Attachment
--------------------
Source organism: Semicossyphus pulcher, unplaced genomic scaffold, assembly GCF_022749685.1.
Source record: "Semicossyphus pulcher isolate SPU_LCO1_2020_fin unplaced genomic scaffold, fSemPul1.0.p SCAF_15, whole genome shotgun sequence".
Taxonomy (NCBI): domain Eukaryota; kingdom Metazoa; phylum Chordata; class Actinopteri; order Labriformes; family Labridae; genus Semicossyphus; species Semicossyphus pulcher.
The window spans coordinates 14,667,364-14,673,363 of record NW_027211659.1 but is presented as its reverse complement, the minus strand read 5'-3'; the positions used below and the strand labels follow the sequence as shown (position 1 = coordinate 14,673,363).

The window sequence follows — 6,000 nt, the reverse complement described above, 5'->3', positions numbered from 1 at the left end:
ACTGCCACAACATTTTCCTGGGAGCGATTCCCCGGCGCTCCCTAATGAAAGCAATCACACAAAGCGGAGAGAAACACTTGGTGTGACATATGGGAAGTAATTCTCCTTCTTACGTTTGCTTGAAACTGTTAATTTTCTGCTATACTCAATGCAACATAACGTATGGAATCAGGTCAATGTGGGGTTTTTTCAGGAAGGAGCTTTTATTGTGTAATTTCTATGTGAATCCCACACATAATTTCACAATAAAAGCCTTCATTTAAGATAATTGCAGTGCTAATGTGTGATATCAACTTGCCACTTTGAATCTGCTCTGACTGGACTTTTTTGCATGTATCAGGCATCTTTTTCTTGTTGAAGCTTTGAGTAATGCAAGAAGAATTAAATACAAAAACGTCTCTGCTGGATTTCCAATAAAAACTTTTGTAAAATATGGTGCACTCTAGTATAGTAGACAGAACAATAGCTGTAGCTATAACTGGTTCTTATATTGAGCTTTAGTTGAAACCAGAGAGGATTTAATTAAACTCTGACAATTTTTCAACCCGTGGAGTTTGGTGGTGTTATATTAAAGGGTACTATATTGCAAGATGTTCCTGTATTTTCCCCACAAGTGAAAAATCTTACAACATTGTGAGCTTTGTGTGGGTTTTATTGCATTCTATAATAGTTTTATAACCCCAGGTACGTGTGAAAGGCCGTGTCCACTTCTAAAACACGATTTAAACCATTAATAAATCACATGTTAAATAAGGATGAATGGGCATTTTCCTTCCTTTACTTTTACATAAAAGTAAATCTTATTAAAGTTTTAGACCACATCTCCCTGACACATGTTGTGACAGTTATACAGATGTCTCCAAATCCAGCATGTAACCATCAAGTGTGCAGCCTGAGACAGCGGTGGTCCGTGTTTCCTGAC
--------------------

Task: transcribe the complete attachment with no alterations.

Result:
Source organism: Semicossyphus pulcher, unplaced genomic scaffold, assembly GCF_022749685.1.
Source record: "Semicossyphus pulcher isolate SPU_LCO1_2020_fin unplaced genomic scaffold, fSemPul1.0.p SCAF_15, whole genome shotgun sequence".
Taxonomy (NCBI): domain Eukaryota; kingdom Metazoa; phylum Chordata; class Actinopteri; order Labriformes; family Labridae; genus Semicossyphus; species Semicossyphus pulcher.
The window spans coordinates 14,667,364-14,673,363 of record NW_027211659.1 but is presented as its reverse complement, the minus strand read 5'-3'; the positions used below and the strand labels follow the sequence as shown (position 1 = coordinate 14,673,363).

The window sequence follows — 6,000 nt, the reverse complement described above, 5'->3', positions numbered from 1 at the left end:
ACTGCCACAACATTTTCCTGGGAGCGATTCCCCGGCGCTCCCTAATGAAAGCAATCACACAAAGCGGAGAGAAACACTTGGTGTGACATATGGGAAGTAATTCTCCTTCTTACGTTTGCTTGAAACTGTTAATTTTCTGCTATACTCAATGCAACATAACGTATGGAATCAGGTCAATGTGGGGTTTTTTCAGGAAGGAGCTTTTATTGTGTAATTTCTATGTGAATCCCACACATAATTTCACAATAAAAGCCTTCATTTAAGATAATTGCAGTGCTAATGTGTGATATCAACTTGCCACTTTGAATCTGCTCTGACTGGACTTTTTTGCATGTATCAGGCATCTTTTTCTTGTTGAAGCTTTGAGTAATGCAAGAAGAATTAAATACAAAAACGTCTCTGCTGGATTTCCAATAAAAACTTTTGTAAAATATGGTGCACTCTAGTATAGTAGACAGAACAATAGCTGTAGCTATAACTGGTTCTTATATTGAGCTTTAGTTGAAACCAGAGAGGATTTAATTAAACTCTGACAATTTTTCAACCCGTGGAGTTTGGTGGTGTTATATTAAAGGGTACTATATTGCAAGATGTTCCTGTATTTTCCCCACAAGTGAAAAATCTTACAACATTGTGAGCTTTGTGTGGGTTTTATTGCATTCTATAATAGTTTTATAACCCCAGGTACGTGTGAAAGGCCGTGTCCACTTCTAAAACACGATTTAAACCATTAATAAATCACATGTTAAATAAGGATGAATGGGCATTTTCCTTCCTTTACTTTTACATAAAAGTAAATCTTATTAAAGTTTTAGACCACATCTCCCTGACACATGTTGTGACAGTTATACAGATGTCTCCAAATCCAGCATGTAACCATCAAGTGTGCAGCCTGAGACAGCGGTGGTCCGTGTTTCCTGAC